Friday, October 24, 2003

Viva La Cuba! reports that the Senate has voted to end the forty-year-old travel ban to Cuba. The White House has threatened to veto. None of this is surprising, really: if polled, I think that most Americans would support ending the travel ban - and possibly ending the embargo as well. It obviously hasn't worked to starve Castro out, and the fact that we removed the travel ban and embargo against Vietnam first only encourages the view that we continue our Cuban policy not out of any logical reason, but out of tradition.

Or does it?

Actually, there is a perfectly logical reason for the White House's threatened veto and the continued policy of embargo against Castro (who is nearly the worlds longest-reigning leader). The reason is the Cuban vote. Florida, especially southern Florida, has a lot of Cubans packed in it. While some folks may not understand the difference between a Spaniard, a Brazilian, a Cuban, a Dominican, or a Mexican, I can guarantee you that Jeb and George Bush do. A lot has been made of the Democratic party pandering to the Latino (or Latina) vote, and when the term pandering is coupled with the term Latino vote, it invariably means "illegal Mexican immigrants." But Florida is full of Latin American immigrants as well - Cubans - most of whom are here because they fled Cuba when the communists took over. Why? Because they happened to be the very wealthy Cubans who exploited children in sweatshops for fun and profit. OK, mostly profit.

But these Cubans are an extraordinarily large voting force, especially in Florida, where most of them still reside. And the Bushes know this, as does the Republican party. That's why Florida, a fairly liberal state with two major universities, large amounts of American Indian land in the southern part of the state, and several urban areas continues to elect conservative leaders. True, the Cuban vote is just one influential factor in the larger equation, but it is an influential factor nontheless, and as the 2000 presidential election indicated, Florida is a state where every vote counts.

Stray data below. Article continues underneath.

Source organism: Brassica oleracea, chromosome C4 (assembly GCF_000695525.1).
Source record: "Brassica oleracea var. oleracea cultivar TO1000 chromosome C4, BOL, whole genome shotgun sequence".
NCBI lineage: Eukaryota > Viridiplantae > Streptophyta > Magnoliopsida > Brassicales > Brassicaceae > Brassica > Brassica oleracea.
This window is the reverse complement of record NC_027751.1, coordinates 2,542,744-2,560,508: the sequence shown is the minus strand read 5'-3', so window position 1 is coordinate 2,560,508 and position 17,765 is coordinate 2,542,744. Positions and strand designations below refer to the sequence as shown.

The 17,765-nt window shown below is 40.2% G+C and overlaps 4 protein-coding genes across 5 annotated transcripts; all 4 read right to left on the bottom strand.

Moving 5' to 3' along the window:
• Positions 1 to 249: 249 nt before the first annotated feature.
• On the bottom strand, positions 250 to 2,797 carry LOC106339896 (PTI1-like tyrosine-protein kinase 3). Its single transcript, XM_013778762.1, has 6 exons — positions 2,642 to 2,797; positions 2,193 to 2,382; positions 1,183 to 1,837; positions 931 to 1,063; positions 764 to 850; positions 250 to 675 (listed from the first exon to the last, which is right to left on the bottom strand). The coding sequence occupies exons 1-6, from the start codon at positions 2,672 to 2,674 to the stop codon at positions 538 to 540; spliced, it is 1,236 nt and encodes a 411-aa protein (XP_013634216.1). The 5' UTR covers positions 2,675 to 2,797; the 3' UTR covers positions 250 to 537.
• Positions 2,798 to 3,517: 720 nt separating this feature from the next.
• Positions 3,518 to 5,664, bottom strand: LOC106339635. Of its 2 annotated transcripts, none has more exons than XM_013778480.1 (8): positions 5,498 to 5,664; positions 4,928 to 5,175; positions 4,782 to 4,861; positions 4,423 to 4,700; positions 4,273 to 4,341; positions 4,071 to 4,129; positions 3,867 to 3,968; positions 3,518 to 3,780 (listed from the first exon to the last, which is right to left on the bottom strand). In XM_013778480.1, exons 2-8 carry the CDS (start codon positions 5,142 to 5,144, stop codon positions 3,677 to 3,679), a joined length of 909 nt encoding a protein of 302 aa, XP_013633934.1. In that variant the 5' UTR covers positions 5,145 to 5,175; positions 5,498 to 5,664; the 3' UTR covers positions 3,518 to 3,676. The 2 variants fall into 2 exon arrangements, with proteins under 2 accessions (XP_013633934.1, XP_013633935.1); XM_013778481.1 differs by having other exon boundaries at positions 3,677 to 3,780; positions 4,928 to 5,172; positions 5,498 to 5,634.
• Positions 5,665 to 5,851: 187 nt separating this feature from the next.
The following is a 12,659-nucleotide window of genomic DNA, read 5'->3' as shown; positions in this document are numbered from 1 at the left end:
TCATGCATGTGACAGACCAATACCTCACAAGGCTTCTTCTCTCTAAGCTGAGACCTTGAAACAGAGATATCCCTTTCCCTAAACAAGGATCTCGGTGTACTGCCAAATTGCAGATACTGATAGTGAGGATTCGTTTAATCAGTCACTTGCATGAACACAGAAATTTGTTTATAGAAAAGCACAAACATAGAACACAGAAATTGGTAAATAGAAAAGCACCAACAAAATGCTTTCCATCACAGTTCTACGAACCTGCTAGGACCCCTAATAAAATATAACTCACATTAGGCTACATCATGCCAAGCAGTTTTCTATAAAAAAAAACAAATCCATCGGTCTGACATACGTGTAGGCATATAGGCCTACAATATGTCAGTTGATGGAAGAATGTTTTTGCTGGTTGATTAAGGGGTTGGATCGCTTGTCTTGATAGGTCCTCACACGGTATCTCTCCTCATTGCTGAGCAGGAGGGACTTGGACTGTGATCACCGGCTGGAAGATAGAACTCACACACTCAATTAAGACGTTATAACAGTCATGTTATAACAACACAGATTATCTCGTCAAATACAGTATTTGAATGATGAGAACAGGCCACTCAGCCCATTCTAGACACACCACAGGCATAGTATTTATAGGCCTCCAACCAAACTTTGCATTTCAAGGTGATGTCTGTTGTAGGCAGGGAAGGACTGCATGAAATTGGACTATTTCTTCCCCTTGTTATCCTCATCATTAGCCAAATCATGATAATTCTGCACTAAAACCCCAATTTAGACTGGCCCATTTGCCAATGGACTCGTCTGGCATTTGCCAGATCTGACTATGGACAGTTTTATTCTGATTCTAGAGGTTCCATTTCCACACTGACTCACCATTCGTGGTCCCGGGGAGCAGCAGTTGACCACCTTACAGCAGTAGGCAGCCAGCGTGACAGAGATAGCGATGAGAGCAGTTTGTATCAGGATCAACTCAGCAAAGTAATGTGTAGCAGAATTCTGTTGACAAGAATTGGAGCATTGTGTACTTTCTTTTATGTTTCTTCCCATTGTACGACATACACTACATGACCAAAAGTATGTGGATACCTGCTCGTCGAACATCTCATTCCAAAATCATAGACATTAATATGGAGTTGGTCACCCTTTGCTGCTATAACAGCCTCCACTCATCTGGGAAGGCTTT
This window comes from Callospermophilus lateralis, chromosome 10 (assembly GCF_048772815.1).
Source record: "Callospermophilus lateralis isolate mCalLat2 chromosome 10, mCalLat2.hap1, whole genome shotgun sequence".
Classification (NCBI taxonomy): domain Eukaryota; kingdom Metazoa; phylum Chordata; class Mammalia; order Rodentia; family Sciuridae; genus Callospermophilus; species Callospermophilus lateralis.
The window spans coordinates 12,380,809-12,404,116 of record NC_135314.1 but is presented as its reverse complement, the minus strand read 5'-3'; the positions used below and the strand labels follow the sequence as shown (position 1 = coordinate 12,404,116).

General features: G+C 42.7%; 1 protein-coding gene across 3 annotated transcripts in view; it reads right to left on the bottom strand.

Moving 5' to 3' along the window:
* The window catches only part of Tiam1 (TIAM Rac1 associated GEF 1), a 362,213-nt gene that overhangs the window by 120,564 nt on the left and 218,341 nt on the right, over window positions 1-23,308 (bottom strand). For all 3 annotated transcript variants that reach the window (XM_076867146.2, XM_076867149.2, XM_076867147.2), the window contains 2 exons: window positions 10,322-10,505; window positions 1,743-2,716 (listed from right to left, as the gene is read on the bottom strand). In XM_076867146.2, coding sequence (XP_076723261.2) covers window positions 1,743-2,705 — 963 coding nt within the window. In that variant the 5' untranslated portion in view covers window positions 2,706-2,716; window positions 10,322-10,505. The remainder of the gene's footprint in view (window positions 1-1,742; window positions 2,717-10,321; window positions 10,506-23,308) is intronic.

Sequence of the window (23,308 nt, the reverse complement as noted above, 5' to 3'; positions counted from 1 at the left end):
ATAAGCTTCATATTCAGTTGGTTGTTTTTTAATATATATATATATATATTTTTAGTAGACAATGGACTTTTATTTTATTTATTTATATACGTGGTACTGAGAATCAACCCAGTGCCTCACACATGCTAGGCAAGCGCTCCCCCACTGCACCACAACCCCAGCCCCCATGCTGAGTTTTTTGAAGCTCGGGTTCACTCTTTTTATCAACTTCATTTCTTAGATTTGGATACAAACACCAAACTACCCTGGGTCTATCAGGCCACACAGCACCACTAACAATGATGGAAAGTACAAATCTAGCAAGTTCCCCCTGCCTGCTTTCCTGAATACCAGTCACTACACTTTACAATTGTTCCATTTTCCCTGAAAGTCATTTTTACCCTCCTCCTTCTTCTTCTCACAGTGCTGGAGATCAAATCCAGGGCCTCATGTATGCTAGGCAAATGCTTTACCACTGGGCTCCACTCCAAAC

I'm not blaming the Cubans for this - I mean, most of them came here seeking asylum because they very well could have been killed otherwise. But the continued embargo against Cuba is contrary to what I suspect is the majority of public sentiment (not to mention reason), and the Bush brothers' relationship with Cuban expatriates is probably a solid factor in their support of it. If the Democrats thought of it first, they probably would be doing the same thing, but the Republicans caught on early and they've held the Cuban vote because of it.

Savvy politics? Cloaked racism? Using people as a means to an end? Or just smart campaigning? A little of each, methinks.

What I'm reading: A Storm of Swords by George R. R. Martin.
What I'm listening to: A Murder of One - Counting Crows
What I'll watch tonight: Another Indiana Jones

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